Despite encouraging trends amongst those aged 50+ over the last few decades, colorectal cancer (CRC) remains the second leading cause of cancer death in the US. Alarmingly, for the past 2 decades, the death rate from CRC has been increasing at a rate of 1.3% per year, and, screening exams such as colonoscopies, which are largely credited with the reduction in death rates among those 50+, are now recorded beginning at age 45, or earlier depending on one’s medical and family history in men.
As we age, many of us develop small growths, called polyps, in the lining of our colons. These polyps, which tend to grow fairly slowly, are precursors to CRC – left unchecked, over the course of 5-10 years, a small percentage of them continue to grow and ultimately transform into CRC.
While there are several options available for CRC screening, colonoscopy is the only one that allows for both the detection and removal of polyps and is, therefore, considered the gold standard. During a colonoscopy, a specially trained physician, usually a gastroenterologist, closely examines the lining of the colon, identifying and removing polyps before they have a chance to develop into CRC. As with any procedure, colonoscopies are not without risk; however, complications are exceedingly rare and are far outweighed by the benefit of reducing mortality from CRC.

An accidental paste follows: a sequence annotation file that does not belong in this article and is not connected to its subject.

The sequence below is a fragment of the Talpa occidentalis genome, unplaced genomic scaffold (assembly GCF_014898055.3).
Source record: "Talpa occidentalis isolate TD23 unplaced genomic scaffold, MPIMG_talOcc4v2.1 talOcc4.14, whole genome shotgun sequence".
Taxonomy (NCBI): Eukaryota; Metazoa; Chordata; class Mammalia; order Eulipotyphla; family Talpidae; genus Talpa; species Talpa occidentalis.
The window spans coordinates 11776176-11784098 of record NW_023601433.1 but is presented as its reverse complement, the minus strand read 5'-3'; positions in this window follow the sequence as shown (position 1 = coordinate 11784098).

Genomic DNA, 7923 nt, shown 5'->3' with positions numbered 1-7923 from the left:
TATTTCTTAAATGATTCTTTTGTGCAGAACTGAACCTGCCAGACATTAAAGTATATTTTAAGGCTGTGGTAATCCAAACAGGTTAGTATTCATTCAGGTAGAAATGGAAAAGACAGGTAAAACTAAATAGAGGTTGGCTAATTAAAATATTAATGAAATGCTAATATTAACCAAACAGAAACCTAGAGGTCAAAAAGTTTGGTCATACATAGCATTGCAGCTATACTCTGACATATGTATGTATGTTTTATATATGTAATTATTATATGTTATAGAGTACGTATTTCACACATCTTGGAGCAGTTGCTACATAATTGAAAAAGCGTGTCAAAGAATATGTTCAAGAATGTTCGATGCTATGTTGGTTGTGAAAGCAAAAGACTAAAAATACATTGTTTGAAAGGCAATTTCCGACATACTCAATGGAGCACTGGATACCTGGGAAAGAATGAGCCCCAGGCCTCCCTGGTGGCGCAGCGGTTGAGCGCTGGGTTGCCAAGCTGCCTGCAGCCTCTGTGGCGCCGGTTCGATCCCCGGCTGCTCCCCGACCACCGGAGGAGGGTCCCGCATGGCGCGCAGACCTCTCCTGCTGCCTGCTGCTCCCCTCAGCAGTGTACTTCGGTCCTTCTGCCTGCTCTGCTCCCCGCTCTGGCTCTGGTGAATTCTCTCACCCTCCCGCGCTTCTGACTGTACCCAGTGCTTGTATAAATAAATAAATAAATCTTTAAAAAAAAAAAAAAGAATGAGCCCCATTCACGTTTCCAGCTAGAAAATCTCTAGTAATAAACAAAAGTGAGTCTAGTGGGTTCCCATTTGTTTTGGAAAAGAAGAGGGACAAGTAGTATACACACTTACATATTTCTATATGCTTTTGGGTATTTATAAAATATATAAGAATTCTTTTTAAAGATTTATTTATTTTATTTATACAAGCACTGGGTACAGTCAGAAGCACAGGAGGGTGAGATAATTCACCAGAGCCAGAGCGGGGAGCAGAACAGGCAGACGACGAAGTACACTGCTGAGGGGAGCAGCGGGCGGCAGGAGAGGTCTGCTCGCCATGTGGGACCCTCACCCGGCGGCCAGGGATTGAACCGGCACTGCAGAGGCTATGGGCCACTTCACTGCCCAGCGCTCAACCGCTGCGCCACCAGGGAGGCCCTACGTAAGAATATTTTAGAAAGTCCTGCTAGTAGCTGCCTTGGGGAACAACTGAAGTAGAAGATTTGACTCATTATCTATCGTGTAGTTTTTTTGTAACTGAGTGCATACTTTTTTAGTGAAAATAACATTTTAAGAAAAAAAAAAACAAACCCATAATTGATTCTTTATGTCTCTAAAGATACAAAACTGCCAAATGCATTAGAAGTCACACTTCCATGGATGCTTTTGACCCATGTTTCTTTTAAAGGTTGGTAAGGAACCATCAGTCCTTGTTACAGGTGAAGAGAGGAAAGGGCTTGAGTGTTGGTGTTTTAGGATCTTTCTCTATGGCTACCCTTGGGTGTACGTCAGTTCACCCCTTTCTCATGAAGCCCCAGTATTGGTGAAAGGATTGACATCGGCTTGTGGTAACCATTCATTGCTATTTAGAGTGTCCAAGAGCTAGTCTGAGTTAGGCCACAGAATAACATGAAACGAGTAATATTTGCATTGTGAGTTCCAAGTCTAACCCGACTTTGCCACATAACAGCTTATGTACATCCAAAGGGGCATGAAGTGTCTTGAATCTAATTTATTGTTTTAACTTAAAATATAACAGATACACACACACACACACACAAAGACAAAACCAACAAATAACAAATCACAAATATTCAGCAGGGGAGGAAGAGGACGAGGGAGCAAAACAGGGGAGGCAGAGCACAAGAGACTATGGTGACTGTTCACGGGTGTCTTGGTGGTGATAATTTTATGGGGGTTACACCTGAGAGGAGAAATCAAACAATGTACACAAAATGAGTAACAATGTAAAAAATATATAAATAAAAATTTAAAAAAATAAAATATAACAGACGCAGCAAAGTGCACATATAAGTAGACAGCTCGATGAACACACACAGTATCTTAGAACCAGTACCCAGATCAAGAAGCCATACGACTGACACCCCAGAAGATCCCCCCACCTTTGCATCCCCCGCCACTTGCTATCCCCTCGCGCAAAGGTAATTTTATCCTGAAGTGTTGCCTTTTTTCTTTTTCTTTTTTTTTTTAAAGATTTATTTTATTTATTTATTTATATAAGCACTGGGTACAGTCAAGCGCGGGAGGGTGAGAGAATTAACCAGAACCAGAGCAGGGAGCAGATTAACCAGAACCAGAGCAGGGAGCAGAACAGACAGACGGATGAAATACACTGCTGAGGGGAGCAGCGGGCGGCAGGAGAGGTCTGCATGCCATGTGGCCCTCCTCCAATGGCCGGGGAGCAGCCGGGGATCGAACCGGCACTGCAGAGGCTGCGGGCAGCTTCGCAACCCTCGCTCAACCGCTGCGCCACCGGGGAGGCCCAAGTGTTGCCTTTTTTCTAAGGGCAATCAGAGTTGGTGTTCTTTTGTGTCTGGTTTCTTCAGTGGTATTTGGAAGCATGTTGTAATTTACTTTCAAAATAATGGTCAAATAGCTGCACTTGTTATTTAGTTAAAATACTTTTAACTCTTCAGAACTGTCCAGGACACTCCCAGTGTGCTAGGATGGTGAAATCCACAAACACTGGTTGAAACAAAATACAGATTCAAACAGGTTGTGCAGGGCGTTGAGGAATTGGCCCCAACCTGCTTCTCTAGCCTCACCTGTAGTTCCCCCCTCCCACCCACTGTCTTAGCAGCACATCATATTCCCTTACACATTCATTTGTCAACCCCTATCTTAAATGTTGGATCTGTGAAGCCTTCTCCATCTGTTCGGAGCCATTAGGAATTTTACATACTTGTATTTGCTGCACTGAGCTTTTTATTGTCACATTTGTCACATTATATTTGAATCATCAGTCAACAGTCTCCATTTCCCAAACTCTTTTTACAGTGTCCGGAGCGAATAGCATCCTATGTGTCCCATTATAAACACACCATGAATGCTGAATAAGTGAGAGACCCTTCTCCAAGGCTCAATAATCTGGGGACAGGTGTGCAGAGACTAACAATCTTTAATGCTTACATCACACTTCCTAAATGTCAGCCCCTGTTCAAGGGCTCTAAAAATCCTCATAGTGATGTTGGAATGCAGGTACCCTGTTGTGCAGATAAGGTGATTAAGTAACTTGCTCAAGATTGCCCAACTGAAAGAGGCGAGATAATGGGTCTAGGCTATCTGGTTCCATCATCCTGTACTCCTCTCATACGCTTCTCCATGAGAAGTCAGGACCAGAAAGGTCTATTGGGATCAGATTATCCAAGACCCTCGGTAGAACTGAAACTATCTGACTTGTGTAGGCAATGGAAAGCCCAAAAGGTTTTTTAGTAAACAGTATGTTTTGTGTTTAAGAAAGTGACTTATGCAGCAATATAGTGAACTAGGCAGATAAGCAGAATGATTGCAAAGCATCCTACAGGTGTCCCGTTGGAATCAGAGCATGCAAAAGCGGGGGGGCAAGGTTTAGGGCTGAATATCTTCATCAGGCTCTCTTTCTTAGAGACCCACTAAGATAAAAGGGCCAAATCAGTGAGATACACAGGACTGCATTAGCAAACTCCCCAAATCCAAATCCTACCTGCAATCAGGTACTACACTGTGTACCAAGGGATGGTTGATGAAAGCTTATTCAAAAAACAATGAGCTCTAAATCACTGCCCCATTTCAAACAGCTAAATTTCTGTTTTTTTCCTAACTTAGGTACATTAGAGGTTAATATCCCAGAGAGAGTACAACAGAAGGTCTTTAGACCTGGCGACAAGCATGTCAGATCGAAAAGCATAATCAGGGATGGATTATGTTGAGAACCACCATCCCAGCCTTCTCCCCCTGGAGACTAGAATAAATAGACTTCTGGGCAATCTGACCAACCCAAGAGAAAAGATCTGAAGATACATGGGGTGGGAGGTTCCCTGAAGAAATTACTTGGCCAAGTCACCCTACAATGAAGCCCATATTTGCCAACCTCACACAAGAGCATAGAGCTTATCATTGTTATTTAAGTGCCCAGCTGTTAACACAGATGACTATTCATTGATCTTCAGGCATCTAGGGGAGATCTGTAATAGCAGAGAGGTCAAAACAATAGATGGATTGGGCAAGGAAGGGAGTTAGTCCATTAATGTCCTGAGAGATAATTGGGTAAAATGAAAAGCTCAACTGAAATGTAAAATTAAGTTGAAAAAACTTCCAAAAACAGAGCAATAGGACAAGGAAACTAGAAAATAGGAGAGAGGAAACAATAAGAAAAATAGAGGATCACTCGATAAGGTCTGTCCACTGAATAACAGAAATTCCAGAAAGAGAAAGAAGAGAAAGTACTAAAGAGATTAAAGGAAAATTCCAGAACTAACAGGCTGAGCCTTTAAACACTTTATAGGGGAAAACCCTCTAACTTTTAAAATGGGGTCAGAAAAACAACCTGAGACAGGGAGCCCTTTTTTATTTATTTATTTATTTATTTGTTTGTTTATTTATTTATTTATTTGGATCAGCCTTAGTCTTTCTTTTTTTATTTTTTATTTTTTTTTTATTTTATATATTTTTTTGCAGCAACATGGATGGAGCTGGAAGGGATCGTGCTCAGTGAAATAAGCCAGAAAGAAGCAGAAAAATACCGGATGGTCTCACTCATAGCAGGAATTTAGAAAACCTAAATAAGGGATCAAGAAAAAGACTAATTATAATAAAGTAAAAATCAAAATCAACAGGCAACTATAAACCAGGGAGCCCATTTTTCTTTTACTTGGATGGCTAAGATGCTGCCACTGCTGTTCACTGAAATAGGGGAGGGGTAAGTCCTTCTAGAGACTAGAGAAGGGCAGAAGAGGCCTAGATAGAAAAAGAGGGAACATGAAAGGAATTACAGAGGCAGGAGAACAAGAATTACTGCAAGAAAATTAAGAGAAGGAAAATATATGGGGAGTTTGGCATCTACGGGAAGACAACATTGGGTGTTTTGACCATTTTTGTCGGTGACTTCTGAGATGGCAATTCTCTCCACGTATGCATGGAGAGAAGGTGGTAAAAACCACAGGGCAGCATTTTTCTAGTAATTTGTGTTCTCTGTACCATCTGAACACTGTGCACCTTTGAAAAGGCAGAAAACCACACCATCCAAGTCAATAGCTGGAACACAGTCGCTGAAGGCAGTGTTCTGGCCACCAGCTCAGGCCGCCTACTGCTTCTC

There are a number of other methods for CRC screening that may be an option depending on your circumstances, ranging from stool tests to radiologic imaging studies. While none of these provide the same level of prevention as a colonoscopy, they are alternatives to consider depending on your individual circumstances. It should be noted that those with a family history of CRC, a personal history of colon polyps, or those who report symptoms that can be attributable to CRC (such as rectal bleeding or a change in bowel habits, for instance) are not candidates for alternative screening methods and should instead be referred to a gastroenterologist for a colonoscopy.